'German Miracle' Barack Obama Doesn't See; Blinded by Big Government, the Obama Depression Is No Accident
Byline: Dr. Milton R. Wolf, SPECIAL TO THE WASHINGTON TIMES
The eye does not see what the mind does not know. The difference between your patient's life and death, my professors would warn, is what you see, and you cannot see what you do not know. Barack Obama cannot see a way out of America's current economic malaise. He should ask the Germans what they know.
Obamanomics has produced the weakest, most anemic recovery since the 1930s, when another generation's big-government planners turned their great recession into the Great Depression. To be fair, President George W. Bush certainly did not give the best economic handoff - he too was addicted to spending - but to be clear, President Obama has unarguably fumbled the ball. He has, to borrow his own phrase, put his boot on the neck of American businesses with his increased taxes and regulatory burden; he has grown government with his wildly increased spending and outright take-overs; and he has weakened the dollar with his quantitative easing printing press.
The devastation caused by Obamanomics is now undeniable. According to Investors Business Daily, 2 million net private-sector jobs have been lost; unemployment has increased by 1.5 percentage points; long-term unemployment is the worst ever on record; the dollar is 12 percent weaker; the number of Americans on food stamps has increased by 37 percent; the Misery Index (unemployment plus inflation) has increased by 62 percent; and the national debt has exploded by an alarming 40 percent. Mr. Obama is on pace to saddle America with more job-killing debt than all the first 43 presidents - combined.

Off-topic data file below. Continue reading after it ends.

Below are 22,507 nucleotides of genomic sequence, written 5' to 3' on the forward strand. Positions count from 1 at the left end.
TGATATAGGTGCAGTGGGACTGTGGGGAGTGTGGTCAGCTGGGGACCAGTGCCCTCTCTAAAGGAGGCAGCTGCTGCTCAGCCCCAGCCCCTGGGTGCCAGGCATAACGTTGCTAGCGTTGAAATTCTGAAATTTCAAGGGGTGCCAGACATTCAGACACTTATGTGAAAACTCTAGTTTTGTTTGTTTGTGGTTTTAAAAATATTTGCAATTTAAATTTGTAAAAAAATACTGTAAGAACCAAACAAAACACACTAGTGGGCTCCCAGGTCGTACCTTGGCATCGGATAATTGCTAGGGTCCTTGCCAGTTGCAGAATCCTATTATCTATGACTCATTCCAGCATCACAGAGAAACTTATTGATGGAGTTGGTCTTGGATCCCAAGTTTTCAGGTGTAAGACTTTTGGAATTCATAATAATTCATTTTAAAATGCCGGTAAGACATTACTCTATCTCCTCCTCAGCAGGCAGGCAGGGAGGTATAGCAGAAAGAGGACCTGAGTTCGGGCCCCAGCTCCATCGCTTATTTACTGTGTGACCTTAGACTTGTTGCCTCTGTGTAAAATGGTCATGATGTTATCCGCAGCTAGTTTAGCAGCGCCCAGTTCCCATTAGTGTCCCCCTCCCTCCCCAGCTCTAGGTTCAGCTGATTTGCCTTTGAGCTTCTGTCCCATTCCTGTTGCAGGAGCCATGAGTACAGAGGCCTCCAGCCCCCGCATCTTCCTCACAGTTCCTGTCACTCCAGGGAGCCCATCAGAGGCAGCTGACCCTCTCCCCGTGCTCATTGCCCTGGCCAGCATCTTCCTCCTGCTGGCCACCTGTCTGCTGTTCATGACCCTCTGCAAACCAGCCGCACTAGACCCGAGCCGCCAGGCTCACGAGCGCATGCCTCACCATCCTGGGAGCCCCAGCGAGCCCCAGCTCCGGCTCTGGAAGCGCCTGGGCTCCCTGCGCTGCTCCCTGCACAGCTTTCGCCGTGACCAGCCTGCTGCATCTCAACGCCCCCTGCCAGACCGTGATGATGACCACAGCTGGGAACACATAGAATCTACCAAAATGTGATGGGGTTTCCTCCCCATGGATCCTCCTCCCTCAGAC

It didn't have to be this way but Mr. Obama is trapped in the mistaken belief that America's problems can only be solved by growing our government ever larger. When all you have is a hammer, everything looks like a nail. In early 2009, before his unsuccessful attempt to bring the Olympics to Chicago, Mr. Obama failed at a far more consequential international lobbying effort: The president could not convince German Chancellor Angela Merkel to unleash yet another in the long stream of Keynesian stimulus spending schemes - and for good reason. Admittedly, no two nations' recessions are the same. Germany's gross domestic product fell even more steeply than America's but then again, the Germans didn't have to contend with the likes of Rep. Barney Frank, Massachusetts Democrat, and then-Sen. Chris Dodd, Connecticut Democrat, sabotaging their housing market with government-imposed suicide mortgage loans. Today, however, while America's economy is worsening, Germany has returned to pre-recession employment levels and their only unexpected economic news is the kind that beats expectations.
The real lessons from the Germans, however, comes not from the 21st century, but from the 20th. In the aftermath of World War II, a defeated and devastated Germany was under American occupation, controlled by Keynesian economists including the American price-control czar himself, John Kenneth Galbraith. …